Wednesday, February 24, 2010

Whatever you did for one of these least brothers of mine...

Servant of God, Dorothy Day, the founder of the Catholic Worker Movment once observed that “[t]he early Christians started with the works of mercy and it was this technique which converted the world.”

In Dorothy Day's words, the Works of Mercy are divided into two lists:
“The corporal works: To feed the hungry; to give drink to the thirsty; to clothe the naked; to harbor the harborless; to ransom the captive; to visit the sick; to bury the dead. The spiritual works are: To instruct the ignorant; to counsel the doubtful; to admonish sinners; to bear wrongs patiently; to forgive offense willingly; to comfort the afflicted; to pray for the living and the dead.”

The works of mercy served as the basis for her work among the poor, jobless, and homeless in the Bowery over in the East Village. These good works should also serve as the basis for the life of each and every Christian, after all, they have converted the world once before and Jesus' final command was to go and make disciples of all nations. Working on the streets of the New York outside the dark Satanic mills where thousands of babies die each year, or in an one of the offices, I've had a good deal of reasons to reflect on Dorothy Day and her work. After all, she herself suffered from the consequences of an abortion in a situation not all that different from many of the women that I talk to every day.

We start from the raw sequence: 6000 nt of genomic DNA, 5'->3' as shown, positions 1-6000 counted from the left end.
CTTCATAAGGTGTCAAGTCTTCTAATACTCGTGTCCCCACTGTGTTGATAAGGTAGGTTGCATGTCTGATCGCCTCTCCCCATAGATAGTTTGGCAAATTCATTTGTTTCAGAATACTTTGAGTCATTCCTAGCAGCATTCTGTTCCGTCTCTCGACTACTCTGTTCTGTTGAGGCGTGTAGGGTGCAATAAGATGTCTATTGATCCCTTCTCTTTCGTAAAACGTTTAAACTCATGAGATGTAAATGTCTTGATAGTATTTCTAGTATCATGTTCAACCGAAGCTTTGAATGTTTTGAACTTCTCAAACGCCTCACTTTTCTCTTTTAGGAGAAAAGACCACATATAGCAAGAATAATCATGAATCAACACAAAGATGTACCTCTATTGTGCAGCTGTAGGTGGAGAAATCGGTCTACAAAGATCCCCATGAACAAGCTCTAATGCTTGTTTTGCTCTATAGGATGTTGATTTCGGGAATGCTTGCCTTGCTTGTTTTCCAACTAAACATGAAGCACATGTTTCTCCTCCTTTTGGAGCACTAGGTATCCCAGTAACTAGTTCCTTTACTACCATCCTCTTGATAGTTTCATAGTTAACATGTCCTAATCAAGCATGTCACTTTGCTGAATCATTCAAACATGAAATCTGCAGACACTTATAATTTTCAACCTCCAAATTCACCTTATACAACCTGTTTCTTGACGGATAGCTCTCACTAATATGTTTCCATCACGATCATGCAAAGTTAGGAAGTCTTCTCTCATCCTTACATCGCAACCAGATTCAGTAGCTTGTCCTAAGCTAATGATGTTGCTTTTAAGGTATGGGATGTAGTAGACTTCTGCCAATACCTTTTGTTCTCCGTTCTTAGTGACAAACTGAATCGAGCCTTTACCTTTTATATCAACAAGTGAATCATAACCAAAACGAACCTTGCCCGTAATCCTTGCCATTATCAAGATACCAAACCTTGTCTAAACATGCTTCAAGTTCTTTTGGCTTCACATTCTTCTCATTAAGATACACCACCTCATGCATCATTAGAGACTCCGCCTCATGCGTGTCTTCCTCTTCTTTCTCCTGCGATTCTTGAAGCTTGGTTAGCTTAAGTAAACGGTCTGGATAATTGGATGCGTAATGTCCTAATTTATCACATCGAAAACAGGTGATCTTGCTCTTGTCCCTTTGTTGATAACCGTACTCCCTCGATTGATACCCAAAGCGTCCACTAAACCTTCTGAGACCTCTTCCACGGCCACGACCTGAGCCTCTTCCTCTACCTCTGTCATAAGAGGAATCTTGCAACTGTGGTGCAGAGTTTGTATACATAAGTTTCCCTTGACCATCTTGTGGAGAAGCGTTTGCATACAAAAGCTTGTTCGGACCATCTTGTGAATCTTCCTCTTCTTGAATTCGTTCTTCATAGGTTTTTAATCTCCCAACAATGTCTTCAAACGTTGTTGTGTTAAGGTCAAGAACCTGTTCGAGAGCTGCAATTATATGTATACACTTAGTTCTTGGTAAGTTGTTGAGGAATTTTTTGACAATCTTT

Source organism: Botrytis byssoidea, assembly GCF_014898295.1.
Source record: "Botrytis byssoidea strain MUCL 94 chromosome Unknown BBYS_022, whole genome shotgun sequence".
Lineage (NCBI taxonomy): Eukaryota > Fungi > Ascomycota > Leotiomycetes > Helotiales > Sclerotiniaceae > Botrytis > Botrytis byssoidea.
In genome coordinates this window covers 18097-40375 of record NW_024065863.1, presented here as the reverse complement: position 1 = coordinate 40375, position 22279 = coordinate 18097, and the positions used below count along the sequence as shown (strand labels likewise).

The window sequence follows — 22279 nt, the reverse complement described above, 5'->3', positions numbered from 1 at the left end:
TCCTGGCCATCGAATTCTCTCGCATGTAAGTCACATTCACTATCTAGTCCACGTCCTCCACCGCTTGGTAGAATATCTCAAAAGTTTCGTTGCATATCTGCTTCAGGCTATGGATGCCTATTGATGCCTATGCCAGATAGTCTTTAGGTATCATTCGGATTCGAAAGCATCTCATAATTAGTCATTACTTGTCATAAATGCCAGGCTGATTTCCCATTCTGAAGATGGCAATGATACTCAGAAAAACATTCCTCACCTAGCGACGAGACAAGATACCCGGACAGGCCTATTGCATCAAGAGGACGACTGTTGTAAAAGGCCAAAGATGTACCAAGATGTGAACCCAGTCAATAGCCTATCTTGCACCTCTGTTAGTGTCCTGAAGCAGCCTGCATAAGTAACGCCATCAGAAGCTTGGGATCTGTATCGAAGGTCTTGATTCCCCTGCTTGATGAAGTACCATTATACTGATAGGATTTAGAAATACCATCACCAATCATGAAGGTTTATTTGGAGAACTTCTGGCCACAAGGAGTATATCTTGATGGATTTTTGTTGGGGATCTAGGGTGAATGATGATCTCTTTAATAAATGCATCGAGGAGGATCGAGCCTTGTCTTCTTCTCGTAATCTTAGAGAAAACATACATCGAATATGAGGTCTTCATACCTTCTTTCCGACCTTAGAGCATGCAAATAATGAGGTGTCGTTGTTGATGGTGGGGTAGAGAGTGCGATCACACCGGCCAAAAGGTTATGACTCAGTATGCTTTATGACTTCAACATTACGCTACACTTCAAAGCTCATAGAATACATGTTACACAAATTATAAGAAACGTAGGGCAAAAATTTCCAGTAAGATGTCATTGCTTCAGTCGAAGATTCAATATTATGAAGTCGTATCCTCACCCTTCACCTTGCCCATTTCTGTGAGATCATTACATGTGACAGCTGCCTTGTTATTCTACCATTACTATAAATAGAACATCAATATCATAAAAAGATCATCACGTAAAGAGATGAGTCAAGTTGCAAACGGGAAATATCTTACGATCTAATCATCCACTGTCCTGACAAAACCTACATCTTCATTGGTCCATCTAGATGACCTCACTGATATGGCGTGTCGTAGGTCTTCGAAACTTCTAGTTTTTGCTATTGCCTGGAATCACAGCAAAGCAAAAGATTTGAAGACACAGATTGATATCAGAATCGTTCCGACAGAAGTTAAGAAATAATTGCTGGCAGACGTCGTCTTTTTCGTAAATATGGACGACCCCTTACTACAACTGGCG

It seems to me that of the corporal works of mercy, the most directly related to our work here at EMC is ransoming the captive, in this case a child doomed to die. On top of that, pretty much the entire list of the spiritual works of mercy applies. Lent is a time not just of fasting or prayer. It is about perfecting our imitation of Christ. What better way is there in imitating Christ than by seeing Christ in others, in the unborn and in the mother and father, and then by helping to the best of my ability whatever that case may require. It is responding to Christ's call to help Him, hidden in the form of the “least” of this world.

Quotes from The Catholic Worker, February 1935, 7 online at:

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